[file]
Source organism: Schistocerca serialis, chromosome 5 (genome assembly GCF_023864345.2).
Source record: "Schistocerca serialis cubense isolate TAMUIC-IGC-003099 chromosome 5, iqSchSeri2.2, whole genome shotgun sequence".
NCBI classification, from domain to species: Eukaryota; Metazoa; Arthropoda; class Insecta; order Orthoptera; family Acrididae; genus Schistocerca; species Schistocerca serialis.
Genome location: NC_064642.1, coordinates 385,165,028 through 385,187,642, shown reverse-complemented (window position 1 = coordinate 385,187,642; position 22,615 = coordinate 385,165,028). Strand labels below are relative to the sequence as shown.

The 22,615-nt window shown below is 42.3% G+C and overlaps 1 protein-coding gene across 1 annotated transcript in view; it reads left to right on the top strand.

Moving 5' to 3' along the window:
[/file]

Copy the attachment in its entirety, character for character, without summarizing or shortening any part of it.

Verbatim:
Source organism: Schistocerca serialis, chromosome 5 (genome assembly GCF_023864345.2).
Source record: "Schistocerca serialis cubense isolate TAMUIC-IGC-003099 chromosome 5, iqSchSeri2.2, whole genome shotgun sequence".
NCBI classification, from domain to species: Eukaryota; Metazoa; Arthropoda; class Insecta; order Orthoptera; family Acrididae; genus Schistocerca; species Schistocerca serialis.
Genome location: NC_064642.1, coordinates 385,165,028 through 385,187,642, shown reverse-complemented (window position 1 = coordinate 385,187,642; position 22,615 = coordinate 385,165,028). Strand labels below are relative to the sequence as shown.

The 22,615-nt window shown below is 42.3% G+C and overlaps 1 protein-coding gene across 1 annotated transcript in view; it reads left to right on the top strand.

Moving 5' to 3' along the window: